Unfortunately this hasn’t been the case, far from it actually, and a full week later things are no nearer to being resolved satisfactorily- which ever way you voted- and the country is in an even worse state of turmoil than ever. In fact I would go as far as to say it is in its worst state of turmoil it has ever been in during my lifetime. Never have divisions been more apparent and never have so many people been as clueless as to which direction we are heading in; unfortunately this applies as much to those who are supposed to be directing us as it does to the general public.
It’s a mess!
It is ridiculous that such a large percentage of the populace waited until after they had voted to find out what the plan was for after a leave vote had been attained. It is beyond shocking that the top two Google searches immediately following the vote were ‘What is the EU?’ and ‘What will happen to the UK if it leaves the EU?’ Surely a bit of research beforehand would have been the sensible thing.
Then again what sense can be made of the whole shambles, including the result?
Since last Friday morning when shock, despair and disbelief set in, matters seem only to have gone from bad to worse with everyone blaming someone else.
Young people blaming old people for ruining their future- the highest age group voting Leave were the over 55’s- when the percentage of young people bothering to actually vote itself was extremely low. I have continuously mentioned an apathy, complacency and a sense of entitlement amongst young people on several occasions and now by not even bothering to vote on their own future they are entitled to lot less than they were just over a week ago. Blaming it on the older generation is unfair and complacent in itself!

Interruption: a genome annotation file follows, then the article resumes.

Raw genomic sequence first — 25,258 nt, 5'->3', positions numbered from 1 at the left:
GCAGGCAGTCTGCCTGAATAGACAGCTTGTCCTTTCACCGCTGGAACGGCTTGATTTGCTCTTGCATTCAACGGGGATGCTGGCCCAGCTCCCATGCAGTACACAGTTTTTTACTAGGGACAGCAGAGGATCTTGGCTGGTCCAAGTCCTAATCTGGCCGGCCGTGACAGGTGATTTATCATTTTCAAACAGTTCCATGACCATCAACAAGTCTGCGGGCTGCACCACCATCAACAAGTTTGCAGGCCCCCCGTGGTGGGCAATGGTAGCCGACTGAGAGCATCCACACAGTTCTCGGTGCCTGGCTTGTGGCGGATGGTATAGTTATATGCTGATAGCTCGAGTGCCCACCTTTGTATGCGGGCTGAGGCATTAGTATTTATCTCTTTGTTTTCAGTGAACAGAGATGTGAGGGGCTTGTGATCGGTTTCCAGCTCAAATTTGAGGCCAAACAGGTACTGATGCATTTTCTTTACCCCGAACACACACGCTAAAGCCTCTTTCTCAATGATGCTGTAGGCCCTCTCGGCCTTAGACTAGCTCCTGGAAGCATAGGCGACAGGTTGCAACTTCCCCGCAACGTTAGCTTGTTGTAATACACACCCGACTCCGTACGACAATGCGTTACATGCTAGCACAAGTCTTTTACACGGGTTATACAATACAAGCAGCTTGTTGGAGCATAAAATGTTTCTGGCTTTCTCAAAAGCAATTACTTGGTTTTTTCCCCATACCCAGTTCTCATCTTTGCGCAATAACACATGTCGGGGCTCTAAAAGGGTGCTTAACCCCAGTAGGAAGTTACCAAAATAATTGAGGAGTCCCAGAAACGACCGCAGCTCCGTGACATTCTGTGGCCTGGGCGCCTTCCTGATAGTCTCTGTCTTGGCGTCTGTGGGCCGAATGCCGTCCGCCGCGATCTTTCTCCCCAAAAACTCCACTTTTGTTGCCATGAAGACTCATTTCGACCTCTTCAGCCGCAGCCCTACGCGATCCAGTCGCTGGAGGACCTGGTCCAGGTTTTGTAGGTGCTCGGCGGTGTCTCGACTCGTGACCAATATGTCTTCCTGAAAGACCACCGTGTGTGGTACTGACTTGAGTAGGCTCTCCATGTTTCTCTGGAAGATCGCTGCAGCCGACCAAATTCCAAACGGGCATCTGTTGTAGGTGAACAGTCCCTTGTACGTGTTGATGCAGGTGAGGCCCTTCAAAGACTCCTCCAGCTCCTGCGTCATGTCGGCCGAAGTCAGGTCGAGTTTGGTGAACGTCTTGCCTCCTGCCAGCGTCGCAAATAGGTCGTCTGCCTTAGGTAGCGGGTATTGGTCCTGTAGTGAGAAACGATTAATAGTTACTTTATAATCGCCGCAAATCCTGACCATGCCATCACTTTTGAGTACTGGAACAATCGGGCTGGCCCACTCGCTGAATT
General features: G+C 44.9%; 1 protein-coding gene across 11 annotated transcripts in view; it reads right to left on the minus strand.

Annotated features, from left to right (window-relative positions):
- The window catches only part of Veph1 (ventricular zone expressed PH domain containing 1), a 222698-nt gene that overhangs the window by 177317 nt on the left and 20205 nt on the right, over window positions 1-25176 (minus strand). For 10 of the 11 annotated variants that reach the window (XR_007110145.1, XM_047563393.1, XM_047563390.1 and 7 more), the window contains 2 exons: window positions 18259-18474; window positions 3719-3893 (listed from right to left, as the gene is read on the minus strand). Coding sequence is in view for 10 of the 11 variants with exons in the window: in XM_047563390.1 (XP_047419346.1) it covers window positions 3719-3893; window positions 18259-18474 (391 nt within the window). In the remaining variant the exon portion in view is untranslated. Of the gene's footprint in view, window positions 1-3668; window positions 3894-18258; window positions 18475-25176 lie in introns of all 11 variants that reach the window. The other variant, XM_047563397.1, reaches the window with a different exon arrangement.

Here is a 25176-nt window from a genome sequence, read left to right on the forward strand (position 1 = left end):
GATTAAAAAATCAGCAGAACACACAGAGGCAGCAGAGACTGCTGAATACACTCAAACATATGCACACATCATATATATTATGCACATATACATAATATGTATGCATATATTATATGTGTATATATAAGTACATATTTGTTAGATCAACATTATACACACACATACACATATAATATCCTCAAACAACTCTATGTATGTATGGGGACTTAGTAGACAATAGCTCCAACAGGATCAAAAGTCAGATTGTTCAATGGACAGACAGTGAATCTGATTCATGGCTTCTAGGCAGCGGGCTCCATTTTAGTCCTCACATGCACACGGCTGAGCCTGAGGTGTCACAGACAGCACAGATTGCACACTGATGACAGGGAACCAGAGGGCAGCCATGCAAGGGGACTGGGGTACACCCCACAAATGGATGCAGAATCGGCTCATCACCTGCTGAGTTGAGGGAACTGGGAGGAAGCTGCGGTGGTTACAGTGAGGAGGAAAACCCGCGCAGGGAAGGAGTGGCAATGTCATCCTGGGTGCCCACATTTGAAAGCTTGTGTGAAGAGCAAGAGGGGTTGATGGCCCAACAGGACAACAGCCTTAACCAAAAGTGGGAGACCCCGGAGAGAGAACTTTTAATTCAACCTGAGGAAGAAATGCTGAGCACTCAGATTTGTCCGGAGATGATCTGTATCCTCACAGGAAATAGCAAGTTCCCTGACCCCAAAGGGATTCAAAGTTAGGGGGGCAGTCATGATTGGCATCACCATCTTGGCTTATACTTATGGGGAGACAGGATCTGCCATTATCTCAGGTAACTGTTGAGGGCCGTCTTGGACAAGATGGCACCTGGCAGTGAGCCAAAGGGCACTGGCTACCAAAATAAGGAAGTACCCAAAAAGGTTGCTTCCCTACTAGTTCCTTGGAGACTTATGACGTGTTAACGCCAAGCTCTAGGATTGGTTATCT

Poor people blame the rich people with their private schooling and advantaged lifestyles. Rich people blame the poor people who are uneducated , unable to find jobs and therefore draining the welfare system.
Racists and bigots blame the immigrants while racist related hate crimes are on the rise; it seems as if what was until recently thinly veiled xenophobia has now dropped its veil and is clearly out in the open and viciously exposed.
Meanwhile both the Tory and Labour parties are in disarray and squabbling whilst jousting amongst them selves rather than reassuring a troubled nation which is in need of some guidance.
From where I am standing the person responsible for the whole debacle is David Cameron who needlessly called the referendum in an arrogant attempt to silence the Euro-sceptics in his own party. The whole thing then sensationally backfired and on losing the public’s support he then backtracked and resigned when the result didn’t go his way.
It then didn’t take even the bumbling buffoon that is Boris Johnson too long to work out that as his natural successor-having led the Leave campaign to their result, I stop short of calling it a victory- that he had basically stuffed his own chances at being Prime Minister as he was merely being handed a poisoned chalice.
In fact the whole thing has been like an Old Etonian version of Truth or Dare –with the Truth part omitted obviously- with the country’s future as its stake.
Only Nicola Sturgeon seemed to have had any plan following the shock result and Scotland-along with Northern Ireland- are making plans regarding their own future. Sturgeon is the only leading British politician who has shown any integrity in this debacle and it looks as if another Independence Referendum is now on the cards.
Mind you I feel that we are on a constant loop of referendums, protests and voting these days.
All this turmoil is so distressing when all I want is for life to be Absolutely Fabulous! As if on cue the film of that very name is released today with a vague intention of cheering us up. Initial reviews have been a little guarded in their praise-although more favourable than expected but that is probably down to the prodigious amounts of free ‘Bolly’ being poured down reviewers throats at screenings than anything- but to be honest anything is better than the comedy of errors, or tragedy, that is British politics and politicians at this very moment in time.

Advertisements